New study links obesity with skipping breakfast for young people

FILE - In this Friday, May 19, 2017 file photo, students line up for lunch at a middle school in Sandy, Utah. (Laura Seitz/The Deseret News via AP)

As kids head back to school, we know parents will be planning to pack those lunches. But, it's breakfast that nutritionists say you should be focusing on.

A new study shows the impact of the first meal of the day.

At Nationwide Children's Hospital, registered dietitian Ericca Lovegrove educates families on healthy eating, especially as kids head back to school.

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"I feel like in the morning, parents are rushing to get to work, rushing to get kids to school, today's society relies on the go options," Lovegrove says.

According to researchers from the University of Sao Paulo Medical School, young people who skip breakfast could be increasing their risk of developing obesity.

And obesity can lead to problems in adulthood, like type 2 diabetes, heart disease and cholesterol.

But a healthy breakfast also helps in the short term.

"Studies show that insuring we have breakfast, nutrient dense will help with concentration, stay alert, kids are physically active and they do better on test scores," Lovegrove says.

For parents that are on the go or in a rush, you can pre-make food even a week ahead of time, some examples are baggies filled with nutrient-dense food like almonds and healthy cereal or granola bars.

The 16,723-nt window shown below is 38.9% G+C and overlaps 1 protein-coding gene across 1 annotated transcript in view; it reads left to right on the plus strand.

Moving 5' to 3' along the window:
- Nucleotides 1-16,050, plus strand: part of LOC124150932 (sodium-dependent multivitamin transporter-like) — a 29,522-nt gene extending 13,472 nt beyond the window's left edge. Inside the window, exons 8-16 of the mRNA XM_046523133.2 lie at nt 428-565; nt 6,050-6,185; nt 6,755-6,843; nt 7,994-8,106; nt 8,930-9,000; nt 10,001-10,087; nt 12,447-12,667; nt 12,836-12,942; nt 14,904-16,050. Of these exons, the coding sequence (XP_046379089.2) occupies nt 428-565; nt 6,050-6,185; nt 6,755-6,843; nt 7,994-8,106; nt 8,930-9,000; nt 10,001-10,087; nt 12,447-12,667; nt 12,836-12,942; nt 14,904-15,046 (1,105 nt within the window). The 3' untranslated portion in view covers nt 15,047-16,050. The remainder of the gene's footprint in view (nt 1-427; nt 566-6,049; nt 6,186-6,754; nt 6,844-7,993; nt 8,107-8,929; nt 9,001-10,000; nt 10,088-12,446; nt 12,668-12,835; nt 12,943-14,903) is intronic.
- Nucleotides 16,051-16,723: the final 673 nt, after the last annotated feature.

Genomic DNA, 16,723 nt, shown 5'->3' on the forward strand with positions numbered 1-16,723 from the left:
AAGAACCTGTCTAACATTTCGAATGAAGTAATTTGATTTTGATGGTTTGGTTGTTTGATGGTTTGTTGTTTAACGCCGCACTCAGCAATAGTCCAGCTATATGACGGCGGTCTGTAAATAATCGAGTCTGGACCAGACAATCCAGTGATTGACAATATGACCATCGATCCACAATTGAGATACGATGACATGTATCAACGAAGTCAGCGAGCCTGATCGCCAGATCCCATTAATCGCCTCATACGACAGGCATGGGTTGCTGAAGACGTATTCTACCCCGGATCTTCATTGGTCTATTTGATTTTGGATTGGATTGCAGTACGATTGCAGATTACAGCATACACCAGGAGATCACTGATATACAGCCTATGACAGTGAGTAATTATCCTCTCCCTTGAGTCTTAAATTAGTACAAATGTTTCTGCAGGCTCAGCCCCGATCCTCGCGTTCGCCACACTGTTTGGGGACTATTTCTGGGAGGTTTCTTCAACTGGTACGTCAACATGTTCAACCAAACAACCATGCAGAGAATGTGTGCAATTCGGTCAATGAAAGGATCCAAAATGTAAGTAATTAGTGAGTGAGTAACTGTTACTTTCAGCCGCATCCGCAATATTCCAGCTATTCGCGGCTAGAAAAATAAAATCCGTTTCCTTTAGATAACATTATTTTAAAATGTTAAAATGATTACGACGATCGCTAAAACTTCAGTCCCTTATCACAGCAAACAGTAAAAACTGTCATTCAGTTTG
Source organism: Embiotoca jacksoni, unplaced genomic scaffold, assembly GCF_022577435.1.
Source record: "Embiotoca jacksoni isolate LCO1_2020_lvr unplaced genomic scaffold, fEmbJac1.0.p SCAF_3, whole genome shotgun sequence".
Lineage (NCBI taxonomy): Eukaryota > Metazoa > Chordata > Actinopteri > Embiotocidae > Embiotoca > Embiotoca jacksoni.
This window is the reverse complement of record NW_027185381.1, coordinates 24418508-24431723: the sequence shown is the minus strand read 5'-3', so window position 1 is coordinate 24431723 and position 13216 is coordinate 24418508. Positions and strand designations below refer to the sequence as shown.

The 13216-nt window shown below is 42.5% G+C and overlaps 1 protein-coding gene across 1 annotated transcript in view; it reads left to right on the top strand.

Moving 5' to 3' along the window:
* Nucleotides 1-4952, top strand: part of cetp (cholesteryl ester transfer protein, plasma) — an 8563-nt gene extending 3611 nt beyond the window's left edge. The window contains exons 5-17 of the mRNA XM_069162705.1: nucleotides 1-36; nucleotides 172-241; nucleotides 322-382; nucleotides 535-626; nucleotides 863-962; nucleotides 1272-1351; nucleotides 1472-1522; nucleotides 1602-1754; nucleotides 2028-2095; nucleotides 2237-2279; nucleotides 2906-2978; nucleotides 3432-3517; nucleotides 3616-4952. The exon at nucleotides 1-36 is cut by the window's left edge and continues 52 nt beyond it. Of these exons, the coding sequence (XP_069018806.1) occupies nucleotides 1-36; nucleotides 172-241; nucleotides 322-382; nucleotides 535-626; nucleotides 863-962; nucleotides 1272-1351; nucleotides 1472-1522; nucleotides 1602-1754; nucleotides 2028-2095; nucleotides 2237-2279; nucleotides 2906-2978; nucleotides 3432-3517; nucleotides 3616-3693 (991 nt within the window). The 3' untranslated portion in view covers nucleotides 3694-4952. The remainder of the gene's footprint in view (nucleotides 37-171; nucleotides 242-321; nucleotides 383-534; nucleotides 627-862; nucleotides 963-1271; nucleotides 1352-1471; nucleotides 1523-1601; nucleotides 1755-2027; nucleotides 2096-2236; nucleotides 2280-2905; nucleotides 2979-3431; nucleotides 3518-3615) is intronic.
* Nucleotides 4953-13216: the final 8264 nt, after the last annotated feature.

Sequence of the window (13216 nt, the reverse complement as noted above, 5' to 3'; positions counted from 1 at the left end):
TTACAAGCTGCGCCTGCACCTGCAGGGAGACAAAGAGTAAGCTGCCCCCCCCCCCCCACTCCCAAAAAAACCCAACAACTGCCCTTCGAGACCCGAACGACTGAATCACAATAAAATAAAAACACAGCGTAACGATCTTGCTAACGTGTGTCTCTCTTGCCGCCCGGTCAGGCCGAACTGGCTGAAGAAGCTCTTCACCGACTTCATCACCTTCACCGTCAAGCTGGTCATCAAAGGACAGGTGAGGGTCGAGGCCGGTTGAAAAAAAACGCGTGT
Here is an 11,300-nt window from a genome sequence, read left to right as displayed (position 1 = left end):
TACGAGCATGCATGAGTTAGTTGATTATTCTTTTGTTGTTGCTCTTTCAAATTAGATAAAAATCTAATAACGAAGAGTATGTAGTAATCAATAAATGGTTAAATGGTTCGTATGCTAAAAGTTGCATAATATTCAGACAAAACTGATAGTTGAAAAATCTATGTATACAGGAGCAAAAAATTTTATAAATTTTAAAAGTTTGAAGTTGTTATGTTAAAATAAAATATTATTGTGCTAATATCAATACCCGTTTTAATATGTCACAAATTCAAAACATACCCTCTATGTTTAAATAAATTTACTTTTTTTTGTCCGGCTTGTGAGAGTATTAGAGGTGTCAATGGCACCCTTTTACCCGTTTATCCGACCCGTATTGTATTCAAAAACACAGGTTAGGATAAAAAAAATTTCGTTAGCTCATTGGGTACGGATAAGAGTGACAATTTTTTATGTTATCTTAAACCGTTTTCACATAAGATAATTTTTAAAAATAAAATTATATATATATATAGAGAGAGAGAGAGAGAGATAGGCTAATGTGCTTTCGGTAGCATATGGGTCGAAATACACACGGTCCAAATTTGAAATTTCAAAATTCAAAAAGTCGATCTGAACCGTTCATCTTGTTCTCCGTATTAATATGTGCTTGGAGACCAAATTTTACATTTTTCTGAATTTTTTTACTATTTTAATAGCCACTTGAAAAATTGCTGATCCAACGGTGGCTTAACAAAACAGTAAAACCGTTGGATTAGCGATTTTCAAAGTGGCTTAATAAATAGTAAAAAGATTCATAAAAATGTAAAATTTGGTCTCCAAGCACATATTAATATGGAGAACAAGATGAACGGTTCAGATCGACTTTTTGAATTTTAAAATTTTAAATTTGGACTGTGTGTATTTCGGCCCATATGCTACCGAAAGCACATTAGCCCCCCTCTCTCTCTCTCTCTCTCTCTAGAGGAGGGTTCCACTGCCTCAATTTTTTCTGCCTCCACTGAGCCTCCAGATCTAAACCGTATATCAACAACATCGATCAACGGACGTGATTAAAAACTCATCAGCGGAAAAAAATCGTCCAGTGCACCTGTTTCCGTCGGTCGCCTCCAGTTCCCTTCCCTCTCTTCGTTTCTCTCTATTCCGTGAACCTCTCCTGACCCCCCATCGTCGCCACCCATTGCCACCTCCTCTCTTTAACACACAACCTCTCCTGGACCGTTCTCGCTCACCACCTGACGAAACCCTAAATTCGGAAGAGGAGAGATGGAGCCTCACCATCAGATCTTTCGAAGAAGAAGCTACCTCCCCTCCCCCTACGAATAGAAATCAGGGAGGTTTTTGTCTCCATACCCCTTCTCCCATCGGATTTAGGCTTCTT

"In cereal or granola bars you want to look for 6 grams of sugar, 3 to 4 of fiber or more and if you find a granola bar that has 10 grams of protein that will help give them with sustainable energy throughout the day," Lovegrove explains.

That energy comes from protein-rich foods, like pre-made quiches, overnight oats, fruit, yogurt and peanut butter.

Kids that don't get enough protein and fiber in the morning can end up eating poorly later in the day.

"When we don't have nutrients we need, we crave carbs, like chips, cookies, crackers, ice cream and candy," Lovegrove says.

Speaking of those unhealthy foods, Ericca says remember this rule, to avoid that morning battle.

"The number one thing is to not have pop tarts in the house. It's easier to remove them from the house and then give them two options. As the parent and the adult, its your job to decide what they're eating," she says.

Some kids say they're not hungry when they wake up. That could be because of a late night snack, so you could eliminate that.

Ericca says because you can't force them to eat, just send them with one of those healthier granola bars or homemade snack bags.

Also when it comes to yogurt, Ericca says look at the label.

Yogurts should have 12 grams of sugar or less.

As for the smoothies, it's better to eat the real fruit because it will make kids feel fuller because their bodies are forced to break down the fiber.